Corrections and clarifications: A previous version of a graphic in this story incorrectly identified the percentage of Millennials currently receiving help from their parents and the percentage of parents currently giving help.
Millennials aren't moochers – it's just a lot harder for them to become financially independent at the same pace their parents did, a new survey says.
Both Millennials and their parents agree on that, according to a USA TODAY/Bank of America Better Money Habits survey of 1,000 Millennials, 18-34, and 1,005 parents of Millennials.
Today's young adults are three times as likely to say they got a lot of financial help from their parents when they were starting out, compared to what their parents say they got at the same age – 36% vs. 12% – the survey finds. And 40% of Millennials say they still get money from their parents; the majority are younger Millennials, 18-25, but 22% of 26-34 year-olds say they receive financial help. Even among Millennials who are married or living with a partner, a fifth continue to get help paying for things.
"A lot of today's Millennials are dealing with a lot of financial factors that their parents, and certainly adults in America, did not have to contend with a generation or two ago," says Lynnette Khalfani-Cox, an author and personal finance expert who runs the site askthemoneycoach.com.
Both generations surveyed said that Millennials face more difficulty achieving financial goals than previous generations, including buying a house, starting a family, earning enough to support their lifestyle and saving for retirement.
Many parents appear more than willing to help. Among those who are, more than 30% said it's because their adults kids "really need help" and 23% said it's because they feel like it's their parental responsibility to step in. Parents have more empathy for "what young adults are facing in this economy," says Andrew Plepler, head of global corporate social responsibility at Bank of America.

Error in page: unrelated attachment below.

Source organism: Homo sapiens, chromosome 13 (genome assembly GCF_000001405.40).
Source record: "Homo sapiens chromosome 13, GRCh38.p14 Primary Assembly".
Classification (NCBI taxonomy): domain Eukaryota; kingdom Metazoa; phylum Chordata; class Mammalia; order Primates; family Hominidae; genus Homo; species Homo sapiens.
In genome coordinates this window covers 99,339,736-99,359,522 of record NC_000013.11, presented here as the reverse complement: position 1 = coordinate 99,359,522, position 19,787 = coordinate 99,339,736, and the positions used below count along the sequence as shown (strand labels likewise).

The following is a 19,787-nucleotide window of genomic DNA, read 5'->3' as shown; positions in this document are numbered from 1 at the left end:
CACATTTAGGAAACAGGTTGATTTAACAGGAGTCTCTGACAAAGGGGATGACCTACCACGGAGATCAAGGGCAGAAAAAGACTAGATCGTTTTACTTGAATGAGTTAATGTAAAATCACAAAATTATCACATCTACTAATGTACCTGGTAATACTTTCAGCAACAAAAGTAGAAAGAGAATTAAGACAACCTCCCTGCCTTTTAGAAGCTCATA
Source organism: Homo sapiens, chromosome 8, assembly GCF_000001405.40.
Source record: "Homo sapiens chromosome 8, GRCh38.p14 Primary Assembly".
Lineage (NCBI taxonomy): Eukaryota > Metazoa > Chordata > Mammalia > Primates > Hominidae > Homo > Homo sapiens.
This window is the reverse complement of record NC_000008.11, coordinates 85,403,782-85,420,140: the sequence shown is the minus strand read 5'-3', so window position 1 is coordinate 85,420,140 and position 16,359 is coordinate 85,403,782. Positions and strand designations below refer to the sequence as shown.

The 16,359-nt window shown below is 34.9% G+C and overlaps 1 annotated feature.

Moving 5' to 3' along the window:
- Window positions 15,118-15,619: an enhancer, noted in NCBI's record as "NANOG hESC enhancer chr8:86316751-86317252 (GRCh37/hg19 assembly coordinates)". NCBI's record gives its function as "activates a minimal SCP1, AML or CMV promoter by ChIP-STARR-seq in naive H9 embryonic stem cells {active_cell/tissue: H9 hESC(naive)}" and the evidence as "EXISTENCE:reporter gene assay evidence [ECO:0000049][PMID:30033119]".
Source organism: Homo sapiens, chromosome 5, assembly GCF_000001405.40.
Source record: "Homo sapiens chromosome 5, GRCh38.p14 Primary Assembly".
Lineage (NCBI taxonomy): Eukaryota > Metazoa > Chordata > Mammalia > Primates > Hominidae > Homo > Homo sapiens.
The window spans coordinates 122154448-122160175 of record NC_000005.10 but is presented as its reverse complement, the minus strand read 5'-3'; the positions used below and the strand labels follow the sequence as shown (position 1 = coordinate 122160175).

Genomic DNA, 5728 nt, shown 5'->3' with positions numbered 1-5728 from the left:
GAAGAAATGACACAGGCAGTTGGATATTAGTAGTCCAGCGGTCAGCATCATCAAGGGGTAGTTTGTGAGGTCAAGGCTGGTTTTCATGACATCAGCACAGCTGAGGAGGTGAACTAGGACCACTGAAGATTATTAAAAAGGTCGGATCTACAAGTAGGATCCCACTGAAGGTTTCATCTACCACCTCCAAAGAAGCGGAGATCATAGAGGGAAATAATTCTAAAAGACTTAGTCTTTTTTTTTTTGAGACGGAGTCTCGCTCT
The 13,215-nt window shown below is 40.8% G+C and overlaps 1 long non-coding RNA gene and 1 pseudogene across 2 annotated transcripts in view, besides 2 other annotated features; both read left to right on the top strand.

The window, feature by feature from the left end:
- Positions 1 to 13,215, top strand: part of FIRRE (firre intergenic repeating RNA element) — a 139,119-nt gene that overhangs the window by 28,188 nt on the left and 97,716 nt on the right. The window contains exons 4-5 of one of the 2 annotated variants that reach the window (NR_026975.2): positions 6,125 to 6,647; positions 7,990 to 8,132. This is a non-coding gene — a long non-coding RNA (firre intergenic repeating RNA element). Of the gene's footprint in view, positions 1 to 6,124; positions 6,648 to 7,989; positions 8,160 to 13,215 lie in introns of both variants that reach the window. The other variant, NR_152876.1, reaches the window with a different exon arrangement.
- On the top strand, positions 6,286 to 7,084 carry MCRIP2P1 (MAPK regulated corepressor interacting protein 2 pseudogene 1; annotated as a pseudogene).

Student loan debt and slow job growth have held Millennials back from planning for the future or functioning completely independent of their family's support. And it's difficult for this generation to juggle multiple financial commitments. About two-thirds of Millennials say they save regularly, but the majority of them just have a savings account with a bank. Of those who are saving, only a third say they have a 401(k) and just 20% have other investments. The majority of Millennial savers say they're saving for an emergency, while less than half are putting money toward saving for retirement or a house. Although far more older Millennials, 26-34, are saving for retirement – 61% – than those 18-25, at 22%.
Parents who are helping their kids with financial obligations do them a disservice if boundaries and expectations for progress aren't set, both Plepler and Khalfani-Cox say. Parents have to be careful not to let their emotions overly influence how much support they give their kids.
"It used to be you didn't talk about money and you didn't have those candid discussions, that it was somehow distasteful to be really open with your kids about money," says Plepler, who says he's started talking with his Millennial-age kids about his financial obligations so they have a better understanding of what the money goes toward. He also replaced their credit cards with debit cards so they'd be more responsible about budgeting.
"If you just pay the bills for them, it's like the expense doesn't exist," he says. "When it starts to get really real, then it starts to get really meaningful."
Khalfani-Cox says parents should be asking their adult kids to contribute to household expenses if they're living at home, whether or not the parents can afford those bills on their own.
"Your kids have to learn a very basic lesson in life, which is money is earned," she says. "It shouldn't just be, OK you can just live here for free. (Otherwise) you've set up a dynamic that whatever goes wrong in their life, you're the plan B. All adults should have another plan B besides their parents."